It’s been written about millions of times before, but Ford & GM started off as innovative companies. Eventually in the 80s and 90s, they got caught by foreign car manufacturers. By the time we got to the 2000s, the gap was so sizable that the companies could do nothing about it short of get bailed out by the federal government.

What went wrong? Instead of pushing the limits and trying to make the best cars possible, execs and employees had become accustomed to doing average work and getting compensated well. Gradually over time, the reputation of the companies declined and people didn’t buy a Chevy or a Ford “just because.” People drove their Honda Civics and Accords for hundreds of thousands of miles with minimal trips to the repair shop. Eventually, the masses became loyal to car brands produced in Japan and Korea while the GM & Ford execs scratched their heads wondering where they went wrong.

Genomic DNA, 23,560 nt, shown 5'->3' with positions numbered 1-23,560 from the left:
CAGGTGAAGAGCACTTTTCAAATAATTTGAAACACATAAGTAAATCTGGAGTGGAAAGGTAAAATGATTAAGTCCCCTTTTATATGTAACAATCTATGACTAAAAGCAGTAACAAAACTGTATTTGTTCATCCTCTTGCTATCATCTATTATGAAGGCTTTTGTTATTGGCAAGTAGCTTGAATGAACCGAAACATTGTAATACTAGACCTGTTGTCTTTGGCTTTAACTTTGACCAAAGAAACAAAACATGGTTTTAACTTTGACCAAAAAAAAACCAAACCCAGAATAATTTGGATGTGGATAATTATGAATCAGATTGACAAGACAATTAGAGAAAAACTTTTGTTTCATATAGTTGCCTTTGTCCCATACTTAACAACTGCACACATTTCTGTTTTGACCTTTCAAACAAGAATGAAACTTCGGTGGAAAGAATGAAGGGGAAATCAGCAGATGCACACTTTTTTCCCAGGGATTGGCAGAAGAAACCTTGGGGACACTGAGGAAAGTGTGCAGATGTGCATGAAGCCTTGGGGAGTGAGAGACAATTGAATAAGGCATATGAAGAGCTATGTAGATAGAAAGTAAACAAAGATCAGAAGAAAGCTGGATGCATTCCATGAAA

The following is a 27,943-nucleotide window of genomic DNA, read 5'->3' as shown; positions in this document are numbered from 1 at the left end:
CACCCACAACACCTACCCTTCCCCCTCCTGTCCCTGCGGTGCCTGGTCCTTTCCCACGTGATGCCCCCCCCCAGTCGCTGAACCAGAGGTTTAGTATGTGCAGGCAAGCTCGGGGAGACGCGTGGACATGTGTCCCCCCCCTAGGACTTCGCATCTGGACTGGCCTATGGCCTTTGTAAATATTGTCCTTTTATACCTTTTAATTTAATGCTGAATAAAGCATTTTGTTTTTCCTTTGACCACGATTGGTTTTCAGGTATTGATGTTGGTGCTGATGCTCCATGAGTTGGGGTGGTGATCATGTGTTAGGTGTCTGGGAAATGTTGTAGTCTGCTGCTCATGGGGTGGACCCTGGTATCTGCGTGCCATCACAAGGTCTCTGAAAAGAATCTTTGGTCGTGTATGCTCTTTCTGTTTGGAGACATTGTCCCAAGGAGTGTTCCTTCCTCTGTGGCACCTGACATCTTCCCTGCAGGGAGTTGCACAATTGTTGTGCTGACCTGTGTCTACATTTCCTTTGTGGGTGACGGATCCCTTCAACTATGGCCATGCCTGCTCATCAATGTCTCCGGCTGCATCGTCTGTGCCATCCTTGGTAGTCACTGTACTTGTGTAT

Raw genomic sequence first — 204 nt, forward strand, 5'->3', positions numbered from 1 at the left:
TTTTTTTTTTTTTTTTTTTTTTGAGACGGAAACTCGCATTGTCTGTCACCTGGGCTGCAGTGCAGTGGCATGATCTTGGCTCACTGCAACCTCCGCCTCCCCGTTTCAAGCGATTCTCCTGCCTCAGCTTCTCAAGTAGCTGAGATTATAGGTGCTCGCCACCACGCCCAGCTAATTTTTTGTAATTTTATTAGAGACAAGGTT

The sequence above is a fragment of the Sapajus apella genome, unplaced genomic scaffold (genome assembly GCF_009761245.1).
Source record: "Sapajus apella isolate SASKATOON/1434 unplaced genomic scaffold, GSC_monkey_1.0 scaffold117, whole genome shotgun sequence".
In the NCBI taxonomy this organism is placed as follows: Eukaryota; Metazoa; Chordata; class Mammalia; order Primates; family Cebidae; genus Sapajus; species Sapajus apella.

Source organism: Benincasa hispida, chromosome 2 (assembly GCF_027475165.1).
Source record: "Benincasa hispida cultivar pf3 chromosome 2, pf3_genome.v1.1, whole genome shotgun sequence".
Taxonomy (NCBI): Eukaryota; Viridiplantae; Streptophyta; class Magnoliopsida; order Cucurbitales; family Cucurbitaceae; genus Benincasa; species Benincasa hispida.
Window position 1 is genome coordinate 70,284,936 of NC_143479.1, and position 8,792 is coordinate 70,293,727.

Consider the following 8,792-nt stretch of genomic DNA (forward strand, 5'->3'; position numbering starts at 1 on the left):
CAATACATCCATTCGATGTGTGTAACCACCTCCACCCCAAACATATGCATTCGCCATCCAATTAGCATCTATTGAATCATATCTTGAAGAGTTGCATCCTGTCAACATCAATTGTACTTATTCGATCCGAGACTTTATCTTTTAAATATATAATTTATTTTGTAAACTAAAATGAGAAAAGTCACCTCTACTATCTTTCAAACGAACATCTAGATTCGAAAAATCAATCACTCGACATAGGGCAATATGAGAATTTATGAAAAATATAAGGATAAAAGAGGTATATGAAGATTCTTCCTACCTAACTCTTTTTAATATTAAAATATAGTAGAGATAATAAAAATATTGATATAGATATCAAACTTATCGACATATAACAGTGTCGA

The simple answer is they did not give the consumer what they wanted. Consumers grew tired of overpriced cars that just weren’t reliable and got crappy gas mileage. By not delivering what the customer wanted, Ford & GM opened a hole in the marketplace and companies like Toyota, Honda, Mazda, Hyundai, and Nissan forced themselves into the market and eventually swallowed the two American car giants whole.

Today, I see the exact same thing happening with cellular and high-speed internet companies. In the early days of dial-up internet, most companies offered hourly packages. $20 for 50 hrs/month (or something of the sort). Eventually, companies realized that people demanded unlimited internet (which was necessary, given how slow the internet speeds were).

Smartphones hit the market and initially companies offered a $30 unlimited data plan. Most websites didn’t display correctly on a phone, so most data was used for checking email. Eventually, the demand for mobile data grew. People wanted more data and faster data. Cellular companies have been pushing real hard to meet one of those demands with 4G/LTE (faster data), but as of recently have been pushing very hard NOT to give more data.